Behavior Problems and Adaptive Behavior in People with Intellectual and Developmental Disabilities and Genetic Syndromes
May 9, 2017 @ 8:00 am - 5:00 pm
2017 Nisonger Center Institute
Elisabeth Dykens, Ph.D., is Director of the Vanderbilt Kennedy Center for Research on Human Development, a Eunice Kennedy Shriver Intellectual and Developmental Disabilities Research Center; and she is Co-Director of the Vanderbilt Kennedy Center for Excellence in Developmental Disabilities. She is Annette Schaffer Eskind Chair and Professor of Psychology, Psychiatry, and Pediatrics at Vanderbilt University.
Dr. Dykens received a Ph.D. in clinical psychology from the University of Kansas. She completed a predoctoral internship and a postdoctoral fellowship at Yale University’s School of Medicine, Child Study Center. She served on the junior faculty at the Yale Child Study Center for seven years. In 1995, she joined the faculty of University of California Los Angeles where she was Associate Professor and then Professor-in-Residence at the Neuropsychiatric Institute, and Associate Director for Research and Training at UCLA’s Tarjan Center for Excellence on Developmental Disabilities. She directed the UCLA Lili Claire Family Resource Center and was Co-Director of out-patient clinics for persons with both intellectual disabilities and mental health concerns. She joined the Vanderbilt University faculty in 2003.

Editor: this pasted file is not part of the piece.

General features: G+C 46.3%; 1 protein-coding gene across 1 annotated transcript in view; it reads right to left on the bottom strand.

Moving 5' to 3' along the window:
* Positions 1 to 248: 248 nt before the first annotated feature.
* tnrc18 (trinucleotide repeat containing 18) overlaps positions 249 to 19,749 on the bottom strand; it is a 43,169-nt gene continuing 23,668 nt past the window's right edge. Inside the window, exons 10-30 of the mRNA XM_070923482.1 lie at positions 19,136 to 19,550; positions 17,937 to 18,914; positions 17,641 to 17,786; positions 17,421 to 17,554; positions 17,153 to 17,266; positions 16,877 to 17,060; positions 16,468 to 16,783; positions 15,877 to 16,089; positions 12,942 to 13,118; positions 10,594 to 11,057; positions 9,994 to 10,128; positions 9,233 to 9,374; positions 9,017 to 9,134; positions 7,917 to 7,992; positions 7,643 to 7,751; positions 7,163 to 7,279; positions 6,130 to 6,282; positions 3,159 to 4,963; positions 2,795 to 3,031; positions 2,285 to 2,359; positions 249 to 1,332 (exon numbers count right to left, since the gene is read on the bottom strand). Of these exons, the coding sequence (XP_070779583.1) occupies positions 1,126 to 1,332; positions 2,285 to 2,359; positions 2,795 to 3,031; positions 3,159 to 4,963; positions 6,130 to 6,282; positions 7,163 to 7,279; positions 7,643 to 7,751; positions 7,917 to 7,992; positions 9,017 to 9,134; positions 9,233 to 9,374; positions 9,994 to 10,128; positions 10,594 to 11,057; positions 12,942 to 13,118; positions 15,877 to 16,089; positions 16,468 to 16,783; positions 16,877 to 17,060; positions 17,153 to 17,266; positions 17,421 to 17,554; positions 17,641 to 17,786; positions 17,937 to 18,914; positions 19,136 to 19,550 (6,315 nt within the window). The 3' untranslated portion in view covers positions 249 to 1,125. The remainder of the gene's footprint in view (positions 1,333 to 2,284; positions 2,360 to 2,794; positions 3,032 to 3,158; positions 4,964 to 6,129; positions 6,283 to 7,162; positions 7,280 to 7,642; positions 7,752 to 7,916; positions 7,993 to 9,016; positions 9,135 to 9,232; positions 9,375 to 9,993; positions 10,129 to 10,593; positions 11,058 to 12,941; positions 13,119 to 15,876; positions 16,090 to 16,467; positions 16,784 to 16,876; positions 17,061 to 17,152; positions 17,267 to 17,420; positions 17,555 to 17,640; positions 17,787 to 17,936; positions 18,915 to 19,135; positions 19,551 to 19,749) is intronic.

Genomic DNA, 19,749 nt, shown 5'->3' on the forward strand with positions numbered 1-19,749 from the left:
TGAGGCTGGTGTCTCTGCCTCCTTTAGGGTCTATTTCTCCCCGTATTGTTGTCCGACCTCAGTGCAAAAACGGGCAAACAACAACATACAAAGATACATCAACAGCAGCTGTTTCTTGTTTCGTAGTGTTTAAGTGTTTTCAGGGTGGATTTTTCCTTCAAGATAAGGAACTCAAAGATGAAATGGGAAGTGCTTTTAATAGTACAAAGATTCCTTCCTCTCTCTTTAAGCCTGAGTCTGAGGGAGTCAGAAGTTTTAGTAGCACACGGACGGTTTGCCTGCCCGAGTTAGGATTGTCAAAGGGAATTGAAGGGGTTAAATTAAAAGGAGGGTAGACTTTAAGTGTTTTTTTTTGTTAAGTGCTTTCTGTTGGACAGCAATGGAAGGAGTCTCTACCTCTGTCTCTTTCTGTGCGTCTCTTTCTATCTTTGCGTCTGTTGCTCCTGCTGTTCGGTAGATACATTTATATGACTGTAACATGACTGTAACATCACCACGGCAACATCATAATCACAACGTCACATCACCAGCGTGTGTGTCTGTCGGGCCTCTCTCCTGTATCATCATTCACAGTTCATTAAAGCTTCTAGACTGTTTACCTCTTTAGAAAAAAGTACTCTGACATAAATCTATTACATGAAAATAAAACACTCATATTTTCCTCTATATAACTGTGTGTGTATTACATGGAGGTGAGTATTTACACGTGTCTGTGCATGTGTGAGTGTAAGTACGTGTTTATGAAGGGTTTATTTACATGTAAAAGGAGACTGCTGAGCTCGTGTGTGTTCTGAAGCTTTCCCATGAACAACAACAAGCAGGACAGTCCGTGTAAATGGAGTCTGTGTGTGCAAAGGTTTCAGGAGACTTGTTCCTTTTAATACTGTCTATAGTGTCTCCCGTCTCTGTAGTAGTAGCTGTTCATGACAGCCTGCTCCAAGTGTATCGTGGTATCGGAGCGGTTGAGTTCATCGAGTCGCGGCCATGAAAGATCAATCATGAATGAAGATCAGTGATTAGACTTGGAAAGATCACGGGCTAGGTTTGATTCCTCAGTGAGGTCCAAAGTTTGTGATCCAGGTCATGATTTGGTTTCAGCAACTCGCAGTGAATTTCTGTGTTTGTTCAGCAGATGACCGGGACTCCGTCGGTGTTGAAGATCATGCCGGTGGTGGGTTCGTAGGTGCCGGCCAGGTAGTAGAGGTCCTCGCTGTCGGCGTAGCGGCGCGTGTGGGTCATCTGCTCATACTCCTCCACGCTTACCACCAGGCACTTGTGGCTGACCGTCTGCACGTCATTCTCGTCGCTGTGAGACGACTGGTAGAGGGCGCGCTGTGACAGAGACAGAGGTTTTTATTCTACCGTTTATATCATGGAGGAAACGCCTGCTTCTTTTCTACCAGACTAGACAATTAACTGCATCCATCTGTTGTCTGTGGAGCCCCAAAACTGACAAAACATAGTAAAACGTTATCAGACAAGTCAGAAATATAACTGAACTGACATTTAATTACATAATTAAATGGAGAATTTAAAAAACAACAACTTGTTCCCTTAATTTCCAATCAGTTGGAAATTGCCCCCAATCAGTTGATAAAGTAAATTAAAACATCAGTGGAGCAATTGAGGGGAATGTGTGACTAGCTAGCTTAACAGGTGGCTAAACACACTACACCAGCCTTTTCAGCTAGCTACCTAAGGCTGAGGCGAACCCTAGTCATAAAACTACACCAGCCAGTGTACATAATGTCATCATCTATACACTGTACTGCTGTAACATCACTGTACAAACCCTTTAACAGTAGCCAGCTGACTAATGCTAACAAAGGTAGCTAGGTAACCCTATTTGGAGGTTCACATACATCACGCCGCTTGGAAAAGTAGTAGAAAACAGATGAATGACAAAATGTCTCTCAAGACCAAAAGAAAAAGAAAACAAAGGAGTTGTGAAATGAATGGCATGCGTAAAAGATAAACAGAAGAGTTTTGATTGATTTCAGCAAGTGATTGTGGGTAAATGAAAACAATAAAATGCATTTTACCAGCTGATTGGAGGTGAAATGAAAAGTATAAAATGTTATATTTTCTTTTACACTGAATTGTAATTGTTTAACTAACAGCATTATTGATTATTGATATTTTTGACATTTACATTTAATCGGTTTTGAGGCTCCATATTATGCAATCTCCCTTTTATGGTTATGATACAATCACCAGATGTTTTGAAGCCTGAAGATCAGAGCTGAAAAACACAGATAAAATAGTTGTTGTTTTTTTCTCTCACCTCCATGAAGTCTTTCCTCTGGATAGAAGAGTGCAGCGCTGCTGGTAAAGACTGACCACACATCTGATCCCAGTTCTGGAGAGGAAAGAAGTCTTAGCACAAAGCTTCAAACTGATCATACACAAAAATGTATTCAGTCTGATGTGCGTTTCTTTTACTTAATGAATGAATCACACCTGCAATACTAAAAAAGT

Dr. Dykens’s research examines psychopathology and areas of strength in persons with intellectual and developmental disabilities, especially those with genetic syndromes. Her studies focus on the development and correlates of psychopathology and behavioral problems in Prader-Willi syndrome, Williams syndrome, and Down syndrome. These include marked obsessive-compulsive behaviors in Prader-Willi syndrome, heightened anxiety in Williams syndrome, and increased withdrawal and depression in Down syndrome. Dykens also examines profiles of neurocognitive and adaptive strengths and weaknesses in these disorders, and how these unusual profiles refine treatment and shed light on typical development. A related area of research is stress, coping, and positive outcomes in families of persons with developmental disabilities.